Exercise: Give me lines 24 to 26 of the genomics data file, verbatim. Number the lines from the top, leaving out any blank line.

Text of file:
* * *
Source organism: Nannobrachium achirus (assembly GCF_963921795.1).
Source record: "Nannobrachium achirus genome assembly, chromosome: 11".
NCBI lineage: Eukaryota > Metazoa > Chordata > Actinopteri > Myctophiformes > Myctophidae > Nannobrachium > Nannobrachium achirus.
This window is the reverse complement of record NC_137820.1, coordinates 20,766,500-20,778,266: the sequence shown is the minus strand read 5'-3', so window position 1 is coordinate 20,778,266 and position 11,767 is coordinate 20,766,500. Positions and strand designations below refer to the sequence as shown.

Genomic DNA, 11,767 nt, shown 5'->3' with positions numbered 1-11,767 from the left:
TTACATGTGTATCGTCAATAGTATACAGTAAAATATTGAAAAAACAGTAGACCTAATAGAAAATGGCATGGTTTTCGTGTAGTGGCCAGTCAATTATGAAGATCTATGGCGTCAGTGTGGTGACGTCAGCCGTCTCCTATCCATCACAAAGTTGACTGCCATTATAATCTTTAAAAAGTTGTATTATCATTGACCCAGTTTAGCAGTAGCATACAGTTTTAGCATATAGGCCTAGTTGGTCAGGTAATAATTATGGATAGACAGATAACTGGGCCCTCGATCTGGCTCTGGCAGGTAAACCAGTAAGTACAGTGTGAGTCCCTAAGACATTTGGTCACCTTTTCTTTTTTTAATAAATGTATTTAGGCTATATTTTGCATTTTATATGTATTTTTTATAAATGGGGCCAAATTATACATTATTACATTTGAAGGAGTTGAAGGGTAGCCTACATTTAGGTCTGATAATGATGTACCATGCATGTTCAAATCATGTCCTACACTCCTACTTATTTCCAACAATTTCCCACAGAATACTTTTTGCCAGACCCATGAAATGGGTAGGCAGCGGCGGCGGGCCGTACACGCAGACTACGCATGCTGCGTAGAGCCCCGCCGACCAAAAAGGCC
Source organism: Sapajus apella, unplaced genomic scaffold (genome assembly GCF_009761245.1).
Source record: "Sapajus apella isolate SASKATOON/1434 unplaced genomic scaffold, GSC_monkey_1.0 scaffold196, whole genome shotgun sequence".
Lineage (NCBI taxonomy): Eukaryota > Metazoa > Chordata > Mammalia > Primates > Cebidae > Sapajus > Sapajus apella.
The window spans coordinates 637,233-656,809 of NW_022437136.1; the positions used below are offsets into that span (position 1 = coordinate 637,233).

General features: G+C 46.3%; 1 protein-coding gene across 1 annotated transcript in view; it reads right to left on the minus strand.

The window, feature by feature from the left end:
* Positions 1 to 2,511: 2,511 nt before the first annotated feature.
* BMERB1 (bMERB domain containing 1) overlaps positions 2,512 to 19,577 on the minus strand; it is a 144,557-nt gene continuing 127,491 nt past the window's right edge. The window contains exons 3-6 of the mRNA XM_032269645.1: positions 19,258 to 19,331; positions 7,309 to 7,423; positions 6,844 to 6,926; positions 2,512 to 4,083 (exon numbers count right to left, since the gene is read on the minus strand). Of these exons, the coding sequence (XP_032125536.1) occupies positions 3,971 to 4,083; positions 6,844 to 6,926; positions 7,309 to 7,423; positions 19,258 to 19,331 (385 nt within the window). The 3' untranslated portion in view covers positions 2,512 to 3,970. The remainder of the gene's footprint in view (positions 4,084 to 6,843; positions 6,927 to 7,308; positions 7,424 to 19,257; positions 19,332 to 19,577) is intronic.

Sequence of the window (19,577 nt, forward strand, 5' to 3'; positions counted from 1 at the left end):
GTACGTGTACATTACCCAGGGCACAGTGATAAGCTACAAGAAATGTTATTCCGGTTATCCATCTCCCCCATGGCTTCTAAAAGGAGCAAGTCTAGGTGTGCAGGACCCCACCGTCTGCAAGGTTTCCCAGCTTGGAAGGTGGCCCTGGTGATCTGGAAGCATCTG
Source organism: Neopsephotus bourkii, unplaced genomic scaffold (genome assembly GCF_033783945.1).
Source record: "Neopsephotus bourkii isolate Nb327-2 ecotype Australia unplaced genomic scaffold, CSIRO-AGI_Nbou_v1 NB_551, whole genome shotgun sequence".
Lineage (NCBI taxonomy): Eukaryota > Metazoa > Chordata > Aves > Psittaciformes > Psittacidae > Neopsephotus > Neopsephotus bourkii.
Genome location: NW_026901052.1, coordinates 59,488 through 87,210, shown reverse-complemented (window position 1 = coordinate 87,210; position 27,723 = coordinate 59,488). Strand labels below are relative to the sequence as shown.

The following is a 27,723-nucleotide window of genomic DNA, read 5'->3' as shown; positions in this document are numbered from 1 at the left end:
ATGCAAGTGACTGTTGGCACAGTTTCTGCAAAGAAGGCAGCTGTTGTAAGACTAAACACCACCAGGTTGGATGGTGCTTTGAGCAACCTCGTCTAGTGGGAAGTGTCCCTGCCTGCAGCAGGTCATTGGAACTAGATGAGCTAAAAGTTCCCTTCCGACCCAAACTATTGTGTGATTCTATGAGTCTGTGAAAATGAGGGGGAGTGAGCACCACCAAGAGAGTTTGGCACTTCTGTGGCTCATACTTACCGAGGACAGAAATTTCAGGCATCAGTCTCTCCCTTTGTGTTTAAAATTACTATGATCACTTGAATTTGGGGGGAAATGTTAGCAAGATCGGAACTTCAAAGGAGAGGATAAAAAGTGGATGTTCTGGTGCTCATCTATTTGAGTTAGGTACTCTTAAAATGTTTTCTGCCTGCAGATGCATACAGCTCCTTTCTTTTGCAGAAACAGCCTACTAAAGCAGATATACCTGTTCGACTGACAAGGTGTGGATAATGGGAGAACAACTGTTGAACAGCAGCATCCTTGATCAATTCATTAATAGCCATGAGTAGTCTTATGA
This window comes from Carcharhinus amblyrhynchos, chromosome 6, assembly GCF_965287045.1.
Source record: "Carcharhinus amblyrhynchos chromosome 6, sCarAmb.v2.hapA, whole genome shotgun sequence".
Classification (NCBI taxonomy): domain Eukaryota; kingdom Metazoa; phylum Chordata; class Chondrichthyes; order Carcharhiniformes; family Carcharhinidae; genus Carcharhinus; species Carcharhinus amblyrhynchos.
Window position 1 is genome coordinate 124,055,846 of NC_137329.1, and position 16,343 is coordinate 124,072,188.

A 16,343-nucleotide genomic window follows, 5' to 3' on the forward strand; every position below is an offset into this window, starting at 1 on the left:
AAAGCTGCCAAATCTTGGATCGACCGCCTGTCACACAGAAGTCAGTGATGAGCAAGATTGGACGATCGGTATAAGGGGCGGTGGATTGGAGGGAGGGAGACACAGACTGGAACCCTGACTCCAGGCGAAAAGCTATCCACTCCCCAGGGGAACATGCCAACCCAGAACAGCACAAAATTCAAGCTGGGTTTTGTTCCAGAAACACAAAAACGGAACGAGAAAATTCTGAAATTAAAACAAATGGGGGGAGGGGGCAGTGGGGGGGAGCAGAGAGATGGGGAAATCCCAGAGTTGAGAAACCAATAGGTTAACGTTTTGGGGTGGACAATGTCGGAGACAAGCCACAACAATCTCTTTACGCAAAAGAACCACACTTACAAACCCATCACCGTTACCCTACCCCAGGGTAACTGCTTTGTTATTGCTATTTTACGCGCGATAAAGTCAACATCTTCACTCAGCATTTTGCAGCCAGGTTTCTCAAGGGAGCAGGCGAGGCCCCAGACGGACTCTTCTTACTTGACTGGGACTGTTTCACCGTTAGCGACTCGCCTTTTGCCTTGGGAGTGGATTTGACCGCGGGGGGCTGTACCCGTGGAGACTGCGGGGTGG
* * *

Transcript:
Source record: "Carcharhinus amblyrhynchos chromosome 6, sCarAmb.v2.hapA, whole genome shotgun sequence".
Classification (NCBI taxonomy): domain Eukaryota; kingdom Metazoa; phylum Chordata; class Chondrichthyes; order Carcharhiniformes; family Carcharhinidae; genus Carcharhinus; species Carcharhinus amblyrhynchos.
Window position 1 is genome coordinate 124,055,846 of NC_137329.1, and position 16,343 is coordinate 124,072,188.